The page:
Brief Summary

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Megaphragma is a genus of tiny wasps in the family Trichogrammatidae. It is known from all biogeographic regions. With adult body lengths under 0.3 mm, the fifteen species in this genus are among the smallest known insects (Burks 1979, Pinto & Viggiani 2004). Megaphragma are parasitoids of the eggs of thrips (Thysanoptera) (Doutt & Viggiani 1968, Lin 1994). Since many thrips feed on plants with commercial value, these wasps are generally considered beneficial insects from an economic perspective (Dozier 1932, Plant Pest Control Division ARS USDA 1960). Member of the genus Megaphragma are distinguished by their minute body size (generally in the 170-250 μm range), extremely narrow, strap-like, sparsely setose fore wings with very long fringe setae, antennae with three or fewer postanellar segments, and absence of metasomal spiracles (Doutt & Viggiani 1968, Pinto 2006, Pinto & Viggiani 2004, Timberlake 1924).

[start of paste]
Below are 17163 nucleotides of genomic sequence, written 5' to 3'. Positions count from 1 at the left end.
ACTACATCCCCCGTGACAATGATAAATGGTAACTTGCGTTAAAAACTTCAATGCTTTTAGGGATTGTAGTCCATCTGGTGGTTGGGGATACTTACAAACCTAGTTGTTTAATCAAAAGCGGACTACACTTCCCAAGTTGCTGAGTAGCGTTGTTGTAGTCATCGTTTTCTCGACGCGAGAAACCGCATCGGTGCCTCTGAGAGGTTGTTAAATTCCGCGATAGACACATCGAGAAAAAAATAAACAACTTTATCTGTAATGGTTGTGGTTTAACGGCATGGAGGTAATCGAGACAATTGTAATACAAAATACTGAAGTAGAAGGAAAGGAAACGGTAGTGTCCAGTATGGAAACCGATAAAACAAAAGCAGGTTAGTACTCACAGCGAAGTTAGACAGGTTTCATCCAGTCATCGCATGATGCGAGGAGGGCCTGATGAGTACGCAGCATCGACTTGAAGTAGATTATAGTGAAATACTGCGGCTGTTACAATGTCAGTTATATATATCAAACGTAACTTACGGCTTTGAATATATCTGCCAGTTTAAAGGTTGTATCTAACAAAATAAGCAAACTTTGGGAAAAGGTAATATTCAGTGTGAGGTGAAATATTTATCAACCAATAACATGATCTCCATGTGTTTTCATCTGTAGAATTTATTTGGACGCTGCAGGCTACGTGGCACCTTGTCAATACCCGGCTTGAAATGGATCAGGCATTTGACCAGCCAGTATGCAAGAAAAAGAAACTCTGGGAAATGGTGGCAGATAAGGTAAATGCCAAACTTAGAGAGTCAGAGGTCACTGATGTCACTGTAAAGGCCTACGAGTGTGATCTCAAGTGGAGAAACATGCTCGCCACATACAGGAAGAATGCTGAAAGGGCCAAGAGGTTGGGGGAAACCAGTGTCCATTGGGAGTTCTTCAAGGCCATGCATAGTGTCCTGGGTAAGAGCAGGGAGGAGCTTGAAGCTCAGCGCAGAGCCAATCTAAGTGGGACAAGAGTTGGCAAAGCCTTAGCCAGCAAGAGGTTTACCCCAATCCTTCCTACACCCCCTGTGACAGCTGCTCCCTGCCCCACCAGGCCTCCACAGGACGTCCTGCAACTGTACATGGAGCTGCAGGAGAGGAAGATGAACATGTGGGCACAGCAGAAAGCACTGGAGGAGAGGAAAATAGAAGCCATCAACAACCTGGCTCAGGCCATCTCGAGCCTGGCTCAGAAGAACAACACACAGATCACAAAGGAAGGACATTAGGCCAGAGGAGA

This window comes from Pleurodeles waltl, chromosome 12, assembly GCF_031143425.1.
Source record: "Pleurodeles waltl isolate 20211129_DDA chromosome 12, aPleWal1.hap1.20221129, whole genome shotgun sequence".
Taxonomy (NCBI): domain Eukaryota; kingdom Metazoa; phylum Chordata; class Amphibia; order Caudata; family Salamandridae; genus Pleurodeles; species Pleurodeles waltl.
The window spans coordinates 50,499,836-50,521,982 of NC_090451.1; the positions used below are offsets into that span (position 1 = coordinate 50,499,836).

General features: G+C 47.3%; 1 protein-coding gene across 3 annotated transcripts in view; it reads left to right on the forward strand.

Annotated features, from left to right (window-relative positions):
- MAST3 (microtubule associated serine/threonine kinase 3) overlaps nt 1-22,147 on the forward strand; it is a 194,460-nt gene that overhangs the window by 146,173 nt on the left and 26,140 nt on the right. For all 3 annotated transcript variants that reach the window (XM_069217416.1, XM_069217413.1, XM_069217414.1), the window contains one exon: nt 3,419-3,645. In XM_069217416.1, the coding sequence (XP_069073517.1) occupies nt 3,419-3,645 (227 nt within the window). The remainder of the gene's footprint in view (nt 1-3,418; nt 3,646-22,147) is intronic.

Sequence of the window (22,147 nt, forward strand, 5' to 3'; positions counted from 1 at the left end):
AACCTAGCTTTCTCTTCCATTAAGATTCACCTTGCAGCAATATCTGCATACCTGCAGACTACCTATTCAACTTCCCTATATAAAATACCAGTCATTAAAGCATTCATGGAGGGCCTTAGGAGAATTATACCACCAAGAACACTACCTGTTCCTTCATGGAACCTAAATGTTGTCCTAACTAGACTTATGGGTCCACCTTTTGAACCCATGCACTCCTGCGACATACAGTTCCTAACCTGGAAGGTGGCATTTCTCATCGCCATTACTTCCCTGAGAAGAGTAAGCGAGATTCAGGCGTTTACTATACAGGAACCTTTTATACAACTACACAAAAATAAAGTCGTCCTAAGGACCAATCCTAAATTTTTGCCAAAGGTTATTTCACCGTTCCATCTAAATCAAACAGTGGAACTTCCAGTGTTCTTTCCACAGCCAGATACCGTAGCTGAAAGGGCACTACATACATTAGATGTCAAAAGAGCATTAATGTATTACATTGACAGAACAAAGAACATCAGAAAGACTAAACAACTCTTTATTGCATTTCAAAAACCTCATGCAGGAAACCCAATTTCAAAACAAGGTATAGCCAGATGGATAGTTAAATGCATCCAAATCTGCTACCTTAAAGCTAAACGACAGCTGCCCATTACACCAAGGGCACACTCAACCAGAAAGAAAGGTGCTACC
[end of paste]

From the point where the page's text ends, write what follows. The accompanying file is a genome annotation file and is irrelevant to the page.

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Megaphragma

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Megaphragma is a wasp genus in the family Trichogrammatidae. It contains two of the four smallest known insects, Megaphragma caribea (170 μm)[1] and Megaphragma mymaripenne (200 μm).

References

  1. ^ [1]

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Megaphragma: Brief Summary

provided by wikipedia EN

Megaphragma is a wasp genus in the family Trichogrammatidae. It contains two of the four smallest known insects, Megaphragma caribea (170 μm) and Megaphragma mymaripenne (200 μm).

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